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Bringing Canadian children in from the margins

Next year, 2014, will be 25 years since Canada signed the UN Convention on the Rights of the Child – a commitment to protect the rights of every child under 18.  After a quarter century, implementation in Canada remains a challenge.

Children are a significant part of the population, but there are few mechanisms to ensure a consistent focus on children in public policy formation across the country. Children’s interests are largely invisible, overshadowed by louder and more powerful adult interests in adult-oriented governments.

The majority of policy decisions have direct or indirect impacts on children. Policies often affect children differently than adults because of their age, status, and vulnerability to the actions of others. All of us want the best possible conditions for good childhood, but there are mounting examples of policy choices that have detrimental impacts on children.

To make children more visible to decision-makers – and make governance more child-sensitive – we need Child Rights Impact Assessments (CRIAs). Impact assessments are already used in a variety of policy domains in Canada, such as environmental protection, health, and privacy.

A Child Rights Impact Assessment is a tool for assessing the potential impacts of a policy, law, program, or particular decision for children and their rights. The impacts can be direct and indirect, short-term and long-term, and positive or negative. The focus is to understand how the matter under assessment will contribute to or undermine fulfillment of children’s rights and well-being.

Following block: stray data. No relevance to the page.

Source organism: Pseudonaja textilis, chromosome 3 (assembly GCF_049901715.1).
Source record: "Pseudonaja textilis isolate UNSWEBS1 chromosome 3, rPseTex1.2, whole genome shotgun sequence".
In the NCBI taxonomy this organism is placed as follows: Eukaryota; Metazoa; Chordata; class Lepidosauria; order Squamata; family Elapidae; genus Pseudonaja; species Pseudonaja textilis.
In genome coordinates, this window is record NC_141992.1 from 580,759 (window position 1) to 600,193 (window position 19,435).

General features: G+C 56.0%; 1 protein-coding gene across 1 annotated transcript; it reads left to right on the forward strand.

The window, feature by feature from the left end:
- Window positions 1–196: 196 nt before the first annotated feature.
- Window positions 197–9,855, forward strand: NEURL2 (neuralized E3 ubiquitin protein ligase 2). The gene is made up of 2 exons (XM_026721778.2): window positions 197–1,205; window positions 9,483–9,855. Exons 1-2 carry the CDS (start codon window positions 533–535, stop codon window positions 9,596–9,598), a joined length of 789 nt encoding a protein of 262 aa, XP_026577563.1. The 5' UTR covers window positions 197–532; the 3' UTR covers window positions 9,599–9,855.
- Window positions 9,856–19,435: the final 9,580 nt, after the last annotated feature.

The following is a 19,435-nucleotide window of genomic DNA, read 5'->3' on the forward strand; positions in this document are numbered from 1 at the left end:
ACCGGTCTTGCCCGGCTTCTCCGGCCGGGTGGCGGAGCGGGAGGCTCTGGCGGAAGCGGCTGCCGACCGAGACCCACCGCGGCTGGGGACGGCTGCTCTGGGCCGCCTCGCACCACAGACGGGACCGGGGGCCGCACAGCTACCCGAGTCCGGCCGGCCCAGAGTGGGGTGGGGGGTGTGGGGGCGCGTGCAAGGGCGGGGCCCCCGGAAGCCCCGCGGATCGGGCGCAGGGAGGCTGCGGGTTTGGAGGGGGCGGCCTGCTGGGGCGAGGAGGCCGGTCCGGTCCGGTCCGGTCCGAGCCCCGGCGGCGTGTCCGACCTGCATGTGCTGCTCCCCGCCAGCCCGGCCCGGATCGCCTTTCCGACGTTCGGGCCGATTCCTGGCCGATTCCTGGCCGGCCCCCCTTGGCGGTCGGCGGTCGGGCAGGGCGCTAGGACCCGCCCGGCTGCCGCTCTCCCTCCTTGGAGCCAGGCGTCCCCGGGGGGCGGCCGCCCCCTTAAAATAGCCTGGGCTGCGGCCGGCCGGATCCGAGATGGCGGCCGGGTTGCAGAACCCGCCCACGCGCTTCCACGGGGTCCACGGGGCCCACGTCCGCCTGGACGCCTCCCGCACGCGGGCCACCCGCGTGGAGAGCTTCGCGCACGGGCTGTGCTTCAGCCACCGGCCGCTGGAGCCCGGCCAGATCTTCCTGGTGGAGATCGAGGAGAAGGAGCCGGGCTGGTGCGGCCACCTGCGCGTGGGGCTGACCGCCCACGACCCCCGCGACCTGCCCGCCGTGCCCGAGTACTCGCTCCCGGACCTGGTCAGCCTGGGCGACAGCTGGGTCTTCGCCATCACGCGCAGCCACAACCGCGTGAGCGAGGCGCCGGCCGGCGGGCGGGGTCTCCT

Is the use of CRIA a good option for Canada?  It is an emerging practice in other countries that warrants more consideration for use at all levels of government in Canada. We’ll explore this question at Bringing Children in from the Margins: Symposium on Child Rights Impact Assessment, May 14-15 in Ottawa. UNICEF Canada and partners are convening this event, where we’ll be joined by more than 130 Canadian policymakers and stakeholders with an interest in the lives of Canada’s children – along with representatives of government, Children’s Commissioners, child-serving organizations and researchers from more than eight countries who have been using CRIA and have lessons to share.

CRIA can be used by many actors in many fields of work.  They are of particular interest for government decision-making, because governments have the primary responsibility for protecting and fulfilling children’s rights, and many government decisions affect children’s lives. New Brunswick is the first government in Canada to start using CRIA, but there are other jurisdictions who have been working with tools to consider children’s interests that we’ll hear from at the symposium as well.

Almost 25 years have passed since Canada committed to ensuring children’s best interests are a priority and it’s time to put the mechanics in place to ensure it happens.   

It’s time we bring Canadian children in from the margins to put them at the heart of everything we do.

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